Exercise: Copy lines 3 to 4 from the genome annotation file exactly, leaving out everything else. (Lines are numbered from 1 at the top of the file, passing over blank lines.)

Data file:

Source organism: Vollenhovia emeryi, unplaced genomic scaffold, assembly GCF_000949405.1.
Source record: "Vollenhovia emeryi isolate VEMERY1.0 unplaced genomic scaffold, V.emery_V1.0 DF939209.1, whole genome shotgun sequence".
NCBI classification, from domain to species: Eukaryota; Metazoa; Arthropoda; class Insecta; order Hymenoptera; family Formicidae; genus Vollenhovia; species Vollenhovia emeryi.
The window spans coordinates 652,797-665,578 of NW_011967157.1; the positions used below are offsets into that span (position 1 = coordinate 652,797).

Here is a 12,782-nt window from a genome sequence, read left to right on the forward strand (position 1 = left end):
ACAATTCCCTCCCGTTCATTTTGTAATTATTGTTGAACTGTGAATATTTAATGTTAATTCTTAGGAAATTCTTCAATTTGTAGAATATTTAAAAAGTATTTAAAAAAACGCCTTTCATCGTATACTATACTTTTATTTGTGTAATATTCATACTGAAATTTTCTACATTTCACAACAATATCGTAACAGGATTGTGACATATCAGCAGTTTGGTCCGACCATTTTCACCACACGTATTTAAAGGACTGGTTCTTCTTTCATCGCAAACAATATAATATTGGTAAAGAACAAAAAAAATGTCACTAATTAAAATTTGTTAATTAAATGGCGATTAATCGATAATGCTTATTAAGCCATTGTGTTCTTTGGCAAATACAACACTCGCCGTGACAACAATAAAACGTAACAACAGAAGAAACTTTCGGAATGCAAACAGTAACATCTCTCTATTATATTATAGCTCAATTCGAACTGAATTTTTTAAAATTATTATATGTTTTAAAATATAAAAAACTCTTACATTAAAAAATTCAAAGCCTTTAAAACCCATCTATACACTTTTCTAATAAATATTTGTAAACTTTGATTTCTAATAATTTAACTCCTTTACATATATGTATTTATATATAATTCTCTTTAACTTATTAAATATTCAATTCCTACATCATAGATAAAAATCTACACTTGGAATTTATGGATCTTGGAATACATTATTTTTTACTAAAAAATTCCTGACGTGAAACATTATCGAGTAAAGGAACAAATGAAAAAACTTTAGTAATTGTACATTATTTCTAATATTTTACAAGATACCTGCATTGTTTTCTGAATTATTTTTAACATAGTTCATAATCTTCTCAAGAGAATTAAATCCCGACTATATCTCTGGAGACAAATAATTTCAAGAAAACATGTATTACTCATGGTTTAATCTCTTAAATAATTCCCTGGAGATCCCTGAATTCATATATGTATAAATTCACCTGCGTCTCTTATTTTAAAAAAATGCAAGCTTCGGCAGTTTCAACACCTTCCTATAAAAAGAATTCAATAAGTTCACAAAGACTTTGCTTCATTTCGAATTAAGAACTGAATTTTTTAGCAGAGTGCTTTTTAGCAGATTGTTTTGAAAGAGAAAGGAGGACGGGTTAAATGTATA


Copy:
NCBI classification, from domain to species: Eukaryota; Metazoa; Arthropoda; class Insecta; order Hymenoptera; family Formicidae; genus Vollenhovia; species Vollenhovia emeryi.
The window spans coordinates 652,797-665,578 of NW_011967157.1; the positions used below are offsets into that span (position 1 = coordinate 652,797).